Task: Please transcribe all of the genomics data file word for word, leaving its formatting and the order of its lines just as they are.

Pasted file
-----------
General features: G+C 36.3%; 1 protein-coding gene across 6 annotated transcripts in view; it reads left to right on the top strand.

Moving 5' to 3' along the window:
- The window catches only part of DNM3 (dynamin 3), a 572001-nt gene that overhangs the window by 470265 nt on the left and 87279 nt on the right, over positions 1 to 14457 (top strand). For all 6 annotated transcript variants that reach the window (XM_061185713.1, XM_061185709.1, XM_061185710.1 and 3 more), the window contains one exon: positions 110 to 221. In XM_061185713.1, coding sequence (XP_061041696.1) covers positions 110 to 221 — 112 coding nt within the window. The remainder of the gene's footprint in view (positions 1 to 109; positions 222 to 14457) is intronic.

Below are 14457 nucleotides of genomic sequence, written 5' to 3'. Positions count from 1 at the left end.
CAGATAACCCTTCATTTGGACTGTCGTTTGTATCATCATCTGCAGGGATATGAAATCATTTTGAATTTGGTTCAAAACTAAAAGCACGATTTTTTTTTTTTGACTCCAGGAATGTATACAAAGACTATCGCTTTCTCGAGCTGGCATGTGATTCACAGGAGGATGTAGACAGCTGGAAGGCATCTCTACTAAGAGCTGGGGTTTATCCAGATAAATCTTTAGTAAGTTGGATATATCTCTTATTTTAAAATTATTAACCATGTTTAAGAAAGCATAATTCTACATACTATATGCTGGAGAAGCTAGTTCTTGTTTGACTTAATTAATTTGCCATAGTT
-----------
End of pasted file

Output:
General features: G+C 36.3%; 1 protein-coding gene across 6 annotated transcripts in view; it reads left to right on the top strand.

Moving 5' to 3' along the window:
- The window catches only part of DNM3 (dynamin 3), a 572001-nt gene that overhangs the window by 470265 nt on the left and 87279 nt on the right, over positions 1 to 14457 (top strand). For all 6 annotated transcript variants that reach the window (XM_061185713.1, XM_061185709.1, XM_061185710.1 and 3 more), the window contains one exon: positions 110 to 221. In XM_061185713.1, coding sequence (XP_061041696.1) covers positions 110 to 221 — 112 coding nt within the window. The remainder of the gene's footprint in view (positions 1 to 109; positions 222 to 14457) is intronic.

Below are 14457 nucleotides of genomic sequence, written 5' to 3'. Positions count from 1 at the left end.
CAGATAACCCTTCATTTGGACTGTCGTTTGTATCATCATCTGCAGGGATATGAAATCATTTTGAATTTGGTTCAAAACTAAAAGCACGATTTTTTTTTTTTGACTCCAGGAATGTATACAAAGACTATCGCTTTCTCGAGCTGGCATGTGATTCACAGGAGGATGTAGACAGCTGGAAGGCATCTCTACTAAGAGCTGGGGTTTATCCAGATAAATCTTTAGTAAGTTGGATATATCTCTTATTTTAAAATTATTAACCATGTTTAAGAAAGCATAATTCTACATACTATATGCTGGAGAAGCTAGTTCTTGTTTGACTTAATTAATTTGCCATAGTT